Cheers to a new year!

We have seen many cybersecurity issues in 2019 and we can't simply allow it to happen again. Even though organizations learned the importance of cybersecurity, they still find it difficult to take appropriate security measures. In order to keep your technology safe, it may take more than an antivirus software or password protection in the current environment. Wishing everybody a 'secure' year ahead :)

Let's move on to some vulnerability found in the first week of January:

Mozilla has released an update to patch critical vulnerability which affects Firefox’s IonMonkey JavaScript Just-in-Time (JIT) compiler. A JIT compiler in Firefox converts javascript source code to an executable format so that the JavaScript runs directly inside Firefox as if it were a built-in part of the app.

Modern apps implement Data Execution Prevention (DEP) which means the data consumed by a program when it's running can't be turned to executable code, especially if it is from an untrusted source. But JIT compilers exempt themselves from DEP controls because the conversion of data to source code is their job. Therefore, any flaw in JIT compilers is a golden chance for attackers.

You need to update Firefox to version 72.0.1. Go to Help → About Firefox (or Firefox → About Firefox on a Mac), where you will see the current version number.

Video sharing apps were the trend of past years and TikTok is the most popular in it. This short-form video app was the third most downloaded in 2019. The latest research found critical vulnerabilities in Tiktok which affect user's privacy.

One of the vulnerabilities allows attackers to hijack a Tiktok account just by sending SMS to the user's phone number and this is generated from an insecure SMS system that TikTok offers on its website to let users send a message to their phone number with a link to download the video-sharing application. When a user with the TikTok app in their phone clicks this URL, a javascript is executed and it allows the hacker to modify the user's TikTok account.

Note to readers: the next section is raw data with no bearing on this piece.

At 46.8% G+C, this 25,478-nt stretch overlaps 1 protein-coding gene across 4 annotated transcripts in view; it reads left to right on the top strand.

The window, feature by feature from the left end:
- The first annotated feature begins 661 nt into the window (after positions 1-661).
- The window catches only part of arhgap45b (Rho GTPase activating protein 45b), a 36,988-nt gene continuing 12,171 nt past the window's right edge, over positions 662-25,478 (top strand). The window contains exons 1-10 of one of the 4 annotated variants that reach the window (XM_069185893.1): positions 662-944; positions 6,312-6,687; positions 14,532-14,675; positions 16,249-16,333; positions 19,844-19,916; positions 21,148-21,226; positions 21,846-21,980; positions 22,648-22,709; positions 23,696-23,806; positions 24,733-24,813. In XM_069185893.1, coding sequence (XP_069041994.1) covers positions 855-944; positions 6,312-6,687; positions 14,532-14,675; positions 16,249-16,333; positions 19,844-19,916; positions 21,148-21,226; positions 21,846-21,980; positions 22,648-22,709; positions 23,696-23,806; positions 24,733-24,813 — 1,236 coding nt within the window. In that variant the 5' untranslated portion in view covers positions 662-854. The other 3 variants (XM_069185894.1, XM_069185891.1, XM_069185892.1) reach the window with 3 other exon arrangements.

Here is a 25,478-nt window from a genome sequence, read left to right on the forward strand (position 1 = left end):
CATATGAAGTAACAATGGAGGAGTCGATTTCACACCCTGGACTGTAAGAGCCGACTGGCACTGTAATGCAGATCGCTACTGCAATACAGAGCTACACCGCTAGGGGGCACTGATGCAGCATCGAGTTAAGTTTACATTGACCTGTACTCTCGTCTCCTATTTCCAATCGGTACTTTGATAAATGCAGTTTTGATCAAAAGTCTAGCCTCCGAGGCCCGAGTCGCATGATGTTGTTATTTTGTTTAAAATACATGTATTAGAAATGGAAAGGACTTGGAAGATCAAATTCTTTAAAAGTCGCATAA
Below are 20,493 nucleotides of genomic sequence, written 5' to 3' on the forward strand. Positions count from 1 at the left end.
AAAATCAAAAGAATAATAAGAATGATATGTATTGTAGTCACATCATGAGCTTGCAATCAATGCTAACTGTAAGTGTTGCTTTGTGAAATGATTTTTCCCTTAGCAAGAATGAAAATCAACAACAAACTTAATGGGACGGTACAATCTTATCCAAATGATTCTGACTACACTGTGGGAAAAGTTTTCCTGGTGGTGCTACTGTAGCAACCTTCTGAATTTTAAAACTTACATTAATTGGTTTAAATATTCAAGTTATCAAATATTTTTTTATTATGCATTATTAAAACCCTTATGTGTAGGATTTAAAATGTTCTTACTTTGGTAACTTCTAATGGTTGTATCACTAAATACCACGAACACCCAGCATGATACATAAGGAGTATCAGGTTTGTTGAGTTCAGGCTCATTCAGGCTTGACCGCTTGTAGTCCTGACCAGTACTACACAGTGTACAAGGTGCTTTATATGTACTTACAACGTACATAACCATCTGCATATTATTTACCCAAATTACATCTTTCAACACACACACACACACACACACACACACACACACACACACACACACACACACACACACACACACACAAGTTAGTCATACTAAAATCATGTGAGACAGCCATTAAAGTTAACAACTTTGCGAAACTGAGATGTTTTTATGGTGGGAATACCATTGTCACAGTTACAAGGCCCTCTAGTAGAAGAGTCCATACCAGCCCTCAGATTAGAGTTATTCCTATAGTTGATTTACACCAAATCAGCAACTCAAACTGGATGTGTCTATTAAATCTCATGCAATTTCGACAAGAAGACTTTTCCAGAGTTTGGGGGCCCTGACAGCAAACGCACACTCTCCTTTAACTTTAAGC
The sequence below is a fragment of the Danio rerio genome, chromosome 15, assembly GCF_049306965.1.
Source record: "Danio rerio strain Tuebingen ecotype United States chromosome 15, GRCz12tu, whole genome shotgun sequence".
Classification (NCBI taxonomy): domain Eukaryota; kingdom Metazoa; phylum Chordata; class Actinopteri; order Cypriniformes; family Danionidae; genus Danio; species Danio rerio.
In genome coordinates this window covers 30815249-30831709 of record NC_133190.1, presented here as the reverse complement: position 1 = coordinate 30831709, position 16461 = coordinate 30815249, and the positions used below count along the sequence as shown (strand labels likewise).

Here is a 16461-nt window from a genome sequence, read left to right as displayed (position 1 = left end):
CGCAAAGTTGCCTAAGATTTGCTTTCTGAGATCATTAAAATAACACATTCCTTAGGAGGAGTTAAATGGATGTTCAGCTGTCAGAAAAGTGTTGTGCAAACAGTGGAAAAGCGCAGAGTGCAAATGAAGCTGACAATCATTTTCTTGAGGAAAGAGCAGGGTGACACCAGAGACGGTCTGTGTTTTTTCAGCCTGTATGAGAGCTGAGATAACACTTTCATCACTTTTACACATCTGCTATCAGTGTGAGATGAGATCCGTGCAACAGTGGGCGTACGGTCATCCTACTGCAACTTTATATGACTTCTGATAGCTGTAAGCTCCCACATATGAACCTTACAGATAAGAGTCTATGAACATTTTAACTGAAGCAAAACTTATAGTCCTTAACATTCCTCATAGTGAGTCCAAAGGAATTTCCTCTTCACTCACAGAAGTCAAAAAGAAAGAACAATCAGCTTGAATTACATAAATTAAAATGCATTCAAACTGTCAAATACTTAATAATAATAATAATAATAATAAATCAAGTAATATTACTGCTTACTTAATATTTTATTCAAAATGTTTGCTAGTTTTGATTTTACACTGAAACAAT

Once they get access, attackers can upload unwanted videos to the user's profile, delete current videos, leak private videos in TikTok, etc. All users need to update TikTok to the latest version which will patch this vulnerability.

Google Assistant is an artificial intelligence-powered virtual assistant developed by Google that is primarily available on mobile and smart home devices. Users primarily interact with the Google Assistant through natural voice, though keyboard input is also supported.

The Assistant activates for English speakers when it hears the commands, “Hey Google,” or “Ok Google” but the problem is that the Assistant may start recording when it hears similar sounds or words and the user may not know what it might be recording. This affects the user's privacy.

Soon, users can tell Google to erase recordings by saying “Hey Google, that wasn’t for you.” Manual deletion is already there, but now it's possible by using the command "Hey Google, delete everything I said to you this week.”

Other commands include, “Hey Google, are you saving my audio data?” (which brings up a privacy FAQ on a screen) and “How do you keep my information private?”

These commands are useful for a user who happened to know about Google Assistant's unwanted recording. But this is not the best solution to privacy issues, because users need to tell Google Assistant not to do it and many people don't realize it could be done in the first place!